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Vespasian in Alexandria

[Vespasian] was welcomed with great solemnity and enthusiasm. After all, he was the first emperor in history to visit the proud capital of Egypt. Yes, in August of 30 BC, Octavian entered its gates, by then the absolute ruler of the entire Empire, but he was not yet an Emperor: he was to receive the title of Augustus only three years later. Moreover, Octavian appeared on Egyptian soil not as a welcome guest but as a conqueror and victor over Cleopatra, the last rightful ruler of the country.

Thereafter, for almost a hundred years, no emperor appeared in Alexandria. It is true that Nero had had such an intention. Some preparations were even made, and a special bathhouse was built in which Caecinus Tuscus dared to bathe, paying for it with dismissal from office. However, political disturbances thwarted Nero’s plans for the historical journey up the Nile. And although in the last days of his reign, he hoped to escape to Egypt, and even went to Ostia and spent the night of June 8-9 in the Servilian Gardens, it was all too late. Neither did the self-proclaimed Nero from the island of Kythnos ever reach the shores of the Nile.

But Vespasian arrived in Alexandria also as the first Roman Emperor hailed here. The inhabitants were well aware of the importance of the act that had taken place in their city just six months earlier, on July 1, 69. They proudly proclaimed that they had done the right thing then and that both Fate and the gods had since favored their decision. The recent victory at Bedriacum clearly proved this.

News about the wonderful victory caused genuine joy among the masses. Everyone knew well what terrible revenge Vitellius would have taken on Alexandria if he had won: he would have crushed the city that had initiated the rebellion mercilessly! There were many reasons for sincere joy. This one was the most important among them: their emperor, who owed so much to Alexandria, was expected to shower the city with privileges and favors—and many of its representatives especially. Therefore, huge crowds gathered in front of the eastern gate and at the hippodrome to see their chosen as soon as possible and give him a stormy ovation. It was the same hippodrome in which, several months earlier, their Prefect Tiberius Alexander announced their new emperor to the people. And now here they stood: city aldermen, councilors and advisors, priests of all legally recognized cults, scholars of the Museon, representatives of guilds and charitable associations, as well as delegations from all the administrative districts across the country.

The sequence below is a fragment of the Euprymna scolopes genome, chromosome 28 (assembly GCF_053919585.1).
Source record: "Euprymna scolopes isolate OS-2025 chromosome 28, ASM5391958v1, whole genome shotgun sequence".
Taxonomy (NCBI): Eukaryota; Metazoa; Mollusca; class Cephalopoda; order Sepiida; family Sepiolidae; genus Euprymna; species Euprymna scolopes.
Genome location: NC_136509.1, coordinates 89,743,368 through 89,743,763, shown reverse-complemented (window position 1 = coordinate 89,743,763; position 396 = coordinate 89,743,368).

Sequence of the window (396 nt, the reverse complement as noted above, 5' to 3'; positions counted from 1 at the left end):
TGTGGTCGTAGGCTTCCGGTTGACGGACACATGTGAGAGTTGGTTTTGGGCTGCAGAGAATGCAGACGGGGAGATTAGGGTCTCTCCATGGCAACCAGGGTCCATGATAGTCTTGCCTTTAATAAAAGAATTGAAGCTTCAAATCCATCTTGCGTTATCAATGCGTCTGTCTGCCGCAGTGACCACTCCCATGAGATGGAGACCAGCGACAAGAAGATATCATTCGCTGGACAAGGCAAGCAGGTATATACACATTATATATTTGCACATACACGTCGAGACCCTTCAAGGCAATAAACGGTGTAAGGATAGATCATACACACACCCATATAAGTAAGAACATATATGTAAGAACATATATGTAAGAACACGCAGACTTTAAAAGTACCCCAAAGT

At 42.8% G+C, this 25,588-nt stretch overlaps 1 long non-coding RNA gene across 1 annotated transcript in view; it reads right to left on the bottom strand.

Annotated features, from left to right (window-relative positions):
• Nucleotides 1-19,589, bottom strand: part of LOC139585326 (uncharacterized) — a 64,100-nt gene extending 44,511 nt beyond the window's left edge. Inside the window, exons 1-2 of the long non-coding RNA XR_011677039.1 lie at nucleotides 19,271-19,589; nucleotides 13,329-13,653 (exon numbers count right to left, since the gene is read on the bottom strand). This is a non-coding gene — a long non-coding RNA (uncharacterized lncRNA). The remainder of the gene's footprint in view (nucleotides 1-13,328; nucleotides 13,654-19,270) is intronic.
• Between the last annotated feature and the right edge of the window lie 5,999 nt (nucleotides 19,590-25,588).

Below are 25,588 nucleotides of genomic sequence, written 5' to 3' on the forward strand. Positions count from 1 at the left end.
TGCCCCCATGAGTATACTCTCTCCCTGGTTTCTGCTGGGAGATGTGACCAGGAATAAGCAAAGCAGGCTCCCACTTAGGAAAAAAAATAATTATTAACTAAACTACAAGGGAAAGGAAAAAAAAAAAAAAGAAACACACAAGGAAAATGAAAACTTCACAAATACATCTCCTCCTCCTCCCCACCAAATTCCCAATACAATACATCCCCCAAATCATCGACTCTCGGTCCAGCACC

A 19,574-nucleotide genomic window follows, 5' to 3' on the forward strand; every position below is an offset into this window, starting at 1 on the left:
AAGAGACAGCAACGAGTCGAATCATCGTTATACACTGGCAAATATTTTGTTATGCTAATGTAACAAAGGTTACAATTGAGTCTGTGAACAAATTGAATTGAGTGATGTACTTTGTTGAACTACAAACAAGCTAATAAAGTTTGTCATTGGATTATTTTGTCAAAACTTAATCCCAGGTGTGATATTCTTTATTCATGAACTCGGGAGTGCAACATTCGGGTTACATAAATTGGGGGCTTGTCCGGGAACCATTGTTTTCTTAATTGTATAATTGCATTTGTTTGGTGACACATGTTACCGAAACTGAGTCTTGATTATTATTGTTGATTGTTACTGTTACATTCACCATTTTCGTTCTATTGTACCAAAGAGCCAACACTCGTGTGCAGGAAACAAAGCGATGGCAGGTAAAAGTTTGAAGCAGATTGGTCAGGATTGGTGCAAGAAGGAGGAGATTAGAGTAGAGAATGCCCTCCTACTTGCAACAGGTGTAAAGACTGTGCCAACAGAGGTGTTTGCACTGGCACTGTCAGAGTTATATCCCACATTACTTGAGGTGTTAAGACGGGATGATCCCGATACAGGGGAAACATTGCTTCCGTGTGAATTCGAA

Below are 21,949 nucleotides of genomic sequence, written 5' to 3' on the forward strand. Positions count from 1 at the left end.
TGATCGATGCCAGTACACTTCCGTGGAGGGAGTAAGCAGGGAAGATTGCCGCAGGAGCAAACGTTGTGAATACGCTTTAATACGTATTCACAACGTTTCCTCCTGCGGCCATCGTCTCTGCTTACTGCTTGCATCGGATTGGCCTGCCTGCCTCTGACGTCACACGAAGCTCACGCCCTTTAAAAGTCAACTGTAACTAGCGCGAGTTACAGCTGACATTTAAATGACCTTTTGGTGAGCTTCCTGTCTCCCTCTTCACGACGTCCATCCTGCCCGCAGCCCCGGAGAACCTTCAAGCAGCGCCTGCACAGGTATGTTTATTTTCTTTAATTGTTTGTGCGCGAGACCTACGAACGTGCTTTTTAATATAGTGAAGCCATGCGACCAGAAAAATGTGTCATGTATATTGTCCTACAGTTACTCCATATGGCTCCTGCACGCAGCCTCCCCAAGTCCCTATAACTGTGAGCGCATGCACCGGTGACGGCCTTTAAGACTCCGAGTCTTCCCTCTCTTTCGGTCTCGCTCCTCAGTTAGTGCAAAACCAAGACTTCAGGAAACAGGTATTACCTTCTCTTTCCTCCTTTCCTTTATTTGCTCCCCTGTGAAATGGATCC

We have already mentioned the preserved fragments of the papyrus describing the ceremony. The Prefect, turning to the people, thundered:

“All power and might to our emperor!”

And to the people, he presented him as a deity who finally deigned to reveal himself:

“Here is Vespasian, our savior and benefactor, the emerging sun!”[1]

Of course, all these Greek terms: soter—savior, euergetes— benefactor, helios anatellon—the rising sun, had their own ancient tradition in the Hellenistic religion. They were generously and easily showered on almost every ruler because… they cost nothing. Fifty years earlier, the residents of Alexandria welcomed with those same monickers someone who was only a member of the ruling family.

He was Germanicus, appointed by Emperor Tiberius as the governor of the East. Terrified by these exaggerated titles, which could arouse suspicion on the part of the always distrustful emperor, Germanicus immediately reprimanded the flatterers with a threatening edict:

I accept the kindness you show me at every meeting. However, I firmly reject such epithets. They arouse envy by putting me on equal standing with the gods. They befit only the benefactor of all mankind, my father, and his mother (Tiberius and Livia). Your acclamations are an insult to their divinity. I forbid them. And if you are disobedient in this matter, I will never visit you again![2]

These terms—savior, benefactor, rising sun—were soon to be appropriated by Christianity. They would enter the liturgical language of the Church and remain part of it down to the present. Few, beyond a handful of researchers, are aware of their lineage, the circumstances and political implications of their original meaning, and what factors contributed to their widespread dissemination in the Greco-Roman world.

Vespasian, as emperor, was fully entitled to these divine names, and for the reasons already indicated, the Prefect’s invocation met with a lively response from the people. Tens of thousands of citizens of the metropolis filling the huge hippodrome responded with loud cheers and applause, loudly chanting and repeating over and over the Greek words:

Kyrie hemon, Euerget, Sebaste, Serapis!

That is:

“Our Lord, Our Benefactor, Augustus, Serapis!”

And Serapis was the most revered deity of Alexandria. There were also cries here and there calling Vespasian the son of the god Ammon or simply—a god.

Next, various important guests delivered short speeches, probably in Latin, since protocol contains the Latin words of the Prefect: “The Emperor says that he wishes you health!”

This line, too, was greeted with a storm of applause.

[1] Papyrus Fouad, 1, 8

[2] A.S. Hunt, C.C. Edgar, Select Papyri, v I,  II no. 211

FROM Aleksander Krawczuk "Rome and Jerusalem" Out March 15, 2024

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